SOAP and REST

Overview#

SOAP stands for Simple Object Access Protocol.

REST stands for Representational State Transfer.

Both are web standards used for the communication between web services.

SOAP#

SOAP Introduction#

SOAP(using WSDL) is a heavy-weight XML standard that is centered around document passing. The advantage with this is that your requests and responses can be very well structured, and can even use a DTD. The downside is it is XML, and is very verbose. However, this is good if two parties need to have a strict contract(say for inter-bank communication). SOAP also lets you layer things like WS-Security on your documents. SOAP is generally transport-agnostic, meaning you don't necessarily need to use HTTP.

SOAP: Simple Object Access Protocol Specification:

<soap:Envelope>
<soap:header/>
<soap:Body>
<creditcard>
.....
</creditcard>
</soap:Body>
</soap:Envelope>

The SOAP header is used to send meta-information such as usernameToken, username, password etc.

WSDL The contract in XML format. Tells what the WS provides and how it provides and how you can consume it.

SOAP (Pros)#

  • Platform independent
    • HTTP: Transport independent
    • XML: Data independent
  • Application Tailoring / Customization
  • Legacy applications are great

SOAP (Cons)#

  • Ambiguous Web Services Standards
  • Performance Impact due to Serialization & De-Serialization

When to use SOAP#

  • When a formal contract is required to describe the interface. WSDL describes what information WS provides
  • Non-Functional Requirements
    • Security
    • Transaction Management
  • Reliable Asynchronous Processing between producer & consumer

REST#

REST Introduction#

REST is very lightweight, and relies upon the HTTP standard to do it's work. It is great to get a useful web service up and running quickly. If you don't need a strict API definition, this is the way to go. Most web services fall into this category. You can version your API so that updates to the API do not break it for people using old versions(as long as they specify a version). REST essentially requires HTTP, and is format-agnostic(meaning you can use XML, JSON, HTML, whatever).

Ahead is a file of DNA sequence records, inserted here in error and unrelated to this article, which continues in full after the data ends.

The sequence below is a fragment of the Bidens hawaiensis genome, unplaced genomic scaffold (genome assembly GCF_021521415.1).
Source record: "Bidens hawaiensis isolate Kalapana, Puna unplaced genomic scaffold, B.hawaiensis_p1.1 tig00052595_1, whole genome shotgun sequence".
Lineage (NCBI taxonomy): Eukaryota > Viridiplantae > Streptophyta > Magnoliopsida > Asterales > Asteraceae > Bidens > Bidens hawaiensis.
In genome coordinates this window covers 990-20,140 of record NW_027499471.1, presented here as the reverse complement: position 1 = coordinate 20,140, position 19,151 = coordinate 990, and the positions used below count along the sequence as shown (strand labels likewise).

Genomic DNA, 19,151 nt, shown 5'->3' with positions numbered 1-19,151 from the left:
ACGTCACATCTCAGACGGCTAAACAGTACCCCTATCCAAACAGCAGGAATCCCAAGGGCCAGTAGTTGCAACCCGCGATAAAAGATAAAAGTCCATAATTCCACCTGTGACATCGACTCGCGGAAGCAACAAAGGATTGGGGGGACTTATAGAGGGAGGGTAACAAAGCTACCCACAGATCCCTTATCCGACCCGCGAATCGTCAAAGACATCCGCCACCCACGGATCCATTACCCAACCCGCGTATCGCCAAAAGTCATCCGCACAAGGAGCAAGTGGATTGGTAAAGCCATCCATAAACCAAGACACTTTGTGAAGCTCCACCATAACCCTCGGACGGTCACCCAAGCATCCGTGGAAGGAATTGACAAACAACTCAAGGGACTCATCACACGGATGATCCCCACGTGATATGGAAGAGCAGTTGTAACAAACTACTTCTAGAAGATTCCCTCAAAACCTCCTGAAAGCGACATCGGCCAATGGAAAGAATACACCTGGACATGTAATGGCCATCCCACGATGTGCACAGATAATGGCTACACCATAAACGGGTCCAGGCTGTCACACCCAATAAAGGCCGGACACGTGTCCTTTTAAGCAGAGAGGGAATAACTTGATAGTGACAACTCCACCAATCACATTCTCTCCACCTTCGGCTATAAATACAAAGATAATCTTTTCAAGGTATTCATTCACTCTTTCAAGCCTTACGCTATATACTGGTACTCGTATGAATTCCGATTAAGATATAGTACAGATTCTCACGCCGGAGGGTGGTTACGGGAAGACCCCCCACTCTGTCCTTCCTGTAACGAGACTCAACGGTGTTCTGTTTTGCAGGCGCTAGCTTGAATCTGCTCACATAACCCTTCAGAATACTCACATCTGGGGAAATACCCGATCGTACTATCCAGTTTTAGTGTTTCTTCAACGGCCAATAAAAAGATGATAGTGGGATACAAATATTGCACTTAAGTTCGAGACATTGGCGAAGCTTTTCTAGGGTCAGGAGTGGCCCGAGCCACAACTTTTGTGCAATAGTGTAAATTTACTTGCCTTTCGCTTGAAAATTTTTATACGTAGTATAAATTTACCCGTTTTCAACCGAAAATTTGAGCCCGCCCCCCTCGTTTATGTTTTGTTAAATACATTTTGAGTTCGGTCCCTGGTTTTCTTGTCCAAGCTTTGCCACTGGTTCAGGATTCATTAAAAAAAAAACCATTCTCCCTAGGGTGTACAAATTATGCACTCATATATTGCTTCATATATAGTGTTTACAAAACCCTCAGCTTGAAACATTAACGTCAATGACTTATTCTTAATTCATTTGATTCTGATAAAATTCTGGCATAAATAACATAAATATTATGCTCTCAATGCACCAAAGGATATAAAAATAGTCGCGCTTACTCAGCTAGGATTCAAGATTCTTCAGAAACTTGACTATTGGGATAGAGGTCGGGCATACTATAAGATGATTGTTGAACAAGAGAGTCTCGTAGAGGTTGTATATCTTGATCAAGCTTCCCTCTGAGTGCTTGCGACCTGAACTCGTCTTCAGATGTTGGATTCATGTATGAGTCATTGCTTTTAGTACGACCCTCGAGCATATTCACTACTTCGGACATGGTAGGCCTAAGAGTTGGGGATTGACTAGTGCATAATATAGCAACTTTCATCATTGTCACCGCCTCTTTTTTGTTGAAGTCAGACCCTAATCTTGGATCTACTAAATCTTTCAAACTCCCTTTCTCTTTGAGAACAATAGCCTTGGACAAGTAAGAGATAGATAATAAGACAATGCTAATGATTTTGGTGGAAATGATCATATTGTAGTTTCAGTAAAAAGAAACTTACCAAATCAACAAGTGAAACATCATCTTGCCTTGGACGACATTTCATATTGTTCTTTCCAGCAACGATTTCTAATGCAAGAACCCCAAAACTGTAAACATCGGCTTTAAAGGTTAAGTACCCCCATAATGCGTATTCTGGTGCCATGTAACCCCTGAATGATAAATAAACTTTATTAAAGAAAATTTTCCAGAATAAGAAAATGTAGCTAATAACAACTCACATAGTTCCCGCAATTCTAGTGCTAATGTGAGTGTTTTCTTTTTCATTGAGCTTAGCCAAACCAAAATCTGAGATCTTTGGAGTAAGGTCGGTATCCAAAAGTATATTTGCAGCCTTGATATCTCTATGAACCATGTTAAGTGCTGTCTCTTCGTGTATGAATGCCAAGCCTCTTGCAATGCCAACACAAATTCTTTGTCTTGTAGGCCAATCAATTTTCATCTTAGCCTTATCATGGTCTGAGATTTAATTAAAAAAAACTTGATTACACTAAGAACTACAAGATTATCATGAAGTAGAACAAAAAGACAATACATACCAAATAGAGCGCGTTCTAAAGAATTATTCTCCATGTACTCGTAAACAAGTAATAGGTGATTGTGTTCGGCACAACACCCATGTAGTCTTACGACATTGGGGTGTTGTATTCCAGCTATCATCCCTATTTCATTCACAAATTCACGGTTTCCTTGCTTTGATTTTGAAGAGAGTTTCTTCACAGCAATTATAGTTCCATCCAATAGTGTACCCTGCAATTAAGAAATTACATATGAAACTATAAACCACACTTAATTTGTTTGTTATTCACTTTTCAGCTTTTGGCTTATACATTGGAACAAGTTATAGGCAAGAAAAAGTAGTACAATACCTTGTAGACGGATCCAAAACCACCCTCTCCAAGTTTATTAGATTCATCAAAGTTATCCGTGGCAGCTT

• REST: REpresentational State Transfer
  • Utilises HTTP methods such as POST, GET, PUT, DELETE
  • Uses URI to perform CRUD operations
  • Allows multiple file formats for exchange (MIME types) such as XML, JSON, TXT etc.
  • REST is stateless: State can be maintained on the client side rather than server side. -> Allows scalabity as the applications can be deployed on several servers as user base grows
  • Single HTTP Interface

REST (Pros)#

  • Provides Add, Update, Delete, Read operations with 1 single interface.
  • Stateless
  • Scability (due to the stateless property) -> allows us to cache too

REST (Cons)#

When to use REST services#

  • Well defined contract exists (mutual understanding between consumer and service provider) since there is an absence of a WSDL file
  • Multiple Data Formats
  • Bandwidth & Memory (SOAP is more heaviweight whereas REST is light)
  • Stateless (Your app is stateless if it survives a restart)
  • Caching
  • Existing logic can be exposed easily